72. McCall GJ. Interactionist perspectives in social psychology. In: DeLamater JD, Ward A, editors. Handbook of social psychology. 2nd ed. New York: Springer; 2013. p. 3–29.CrossRefGoogle Scholar
  73. McCall GJ, Simmons JL. Identities and interactions: an examination of human associations in everyday life. Revised ed. New York: The Free Press; 1978.Google Scholar
  74. McPhail C. Experimental research is convergent with symbolic interaction. Symb Interact. 1979;2(1):89–94. Scholar
  75. McPherson M, Smith-Lovin L, Brashears ME. Social isolation in America: changes in core discussion networks over two decades. Am Sociol Rev. 2006;71(3):353–75. Scholar
  76. Mead GH. Mind, self, and society from the standpoint of a social behaviorist. Chicago: University of Chicago Press; 1934.Google Scholar
  77. Molotch HL, Boden D. Talking social structure: discourse, domination and the Watergate hearings. Am Sociol Rev. 1985;50(3):273–88.CrossRefGoogle Scholar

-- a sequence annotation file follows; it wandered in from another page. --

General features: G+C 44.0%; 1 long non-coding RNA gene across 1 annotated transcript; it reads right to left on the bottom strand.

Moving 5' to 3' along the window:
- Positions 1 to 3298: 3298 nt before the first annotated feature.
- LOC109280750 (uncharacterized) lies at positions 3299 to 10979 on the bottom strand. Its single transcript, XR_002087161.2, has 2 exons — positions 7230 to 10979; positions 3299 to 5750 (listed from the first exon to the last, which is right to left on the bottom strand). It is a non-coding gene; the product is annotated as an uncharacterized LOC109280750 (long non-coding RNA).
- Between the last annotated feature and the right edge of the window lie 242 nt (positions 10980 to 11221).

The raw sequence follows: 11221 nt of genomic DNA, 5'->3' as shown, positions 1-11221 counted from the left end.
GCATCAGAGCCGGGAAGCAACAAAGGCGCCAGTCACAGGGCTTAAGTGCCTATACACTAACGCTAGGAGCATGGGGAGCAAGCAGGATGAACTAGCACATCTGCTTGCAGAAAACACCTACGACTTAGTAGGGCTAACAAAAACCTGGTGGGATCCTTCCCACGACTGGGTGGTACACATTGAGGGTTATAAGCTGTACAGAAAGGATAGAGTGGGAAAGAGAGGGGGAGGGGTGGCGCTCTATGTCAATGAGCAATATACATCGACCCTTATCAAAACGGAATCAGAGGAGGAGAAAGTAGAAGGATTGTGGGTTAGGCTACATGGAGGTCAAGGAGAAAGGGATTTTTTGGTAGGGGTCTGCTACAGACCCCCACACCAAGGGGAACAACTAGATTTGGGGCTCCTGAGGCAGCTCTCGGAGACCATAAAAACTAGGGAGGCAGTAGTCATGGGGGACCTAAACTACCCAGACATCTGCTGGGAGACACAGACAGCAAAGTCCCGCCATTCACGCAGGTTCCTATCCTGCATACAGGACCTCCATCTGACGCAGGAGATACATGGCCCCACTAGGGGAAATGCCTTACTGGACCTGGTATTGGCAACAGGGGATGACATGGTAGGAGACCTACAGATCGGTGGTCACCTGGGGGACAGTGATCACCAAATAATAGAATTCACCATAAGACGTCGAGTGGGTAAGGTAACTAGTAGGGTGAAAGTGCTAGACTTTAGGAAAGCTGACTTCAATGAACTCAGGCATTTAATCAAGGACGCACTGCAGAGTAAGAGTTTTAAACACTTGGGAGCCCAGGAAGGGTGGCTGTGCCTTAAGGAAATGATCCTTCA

78. Musolf GR. The Chicago school. In: Reynolds LT, Herman-Kinney NJ, editors. Handbook of symbolic interactionism. Walnut Creek: AltaMira Press; 2003. p. 91–117.Google Scholar
  79. Musolf GR. The symbolic interactionism of Bernard N. Meltzer. Mich Sociol Rev. 2008;22:112–41.Google Scholar
  80. Nugus P. The interactionist self and grounded research: reflexivity in a study of emergency department clinicians. Qual Sociol Rev. 2008;4(1):189–204.Google Scholar
  81. Parsons T. The social system. Abingdon: Routledge; 2005 [1951].Google Scholar
  82. Pechmann C, Pirouz D, Pezzuti T. Symbolic interactionism and adolescent reactions to cigarette advertisements. In: Campbell MC, Inman J, Pieters R, editors. Advances in consumer research, vol. 37. Doluth: Association for Consumer Research; 2010. p. 138–42.Google Scholar
  83. Pennartz PJJ. Semiotic theory and environmental evaluation: a proposal for a new approach and a new method. Symb Interact. 1989;12(2):231–49.CrossRefGoogle Scholar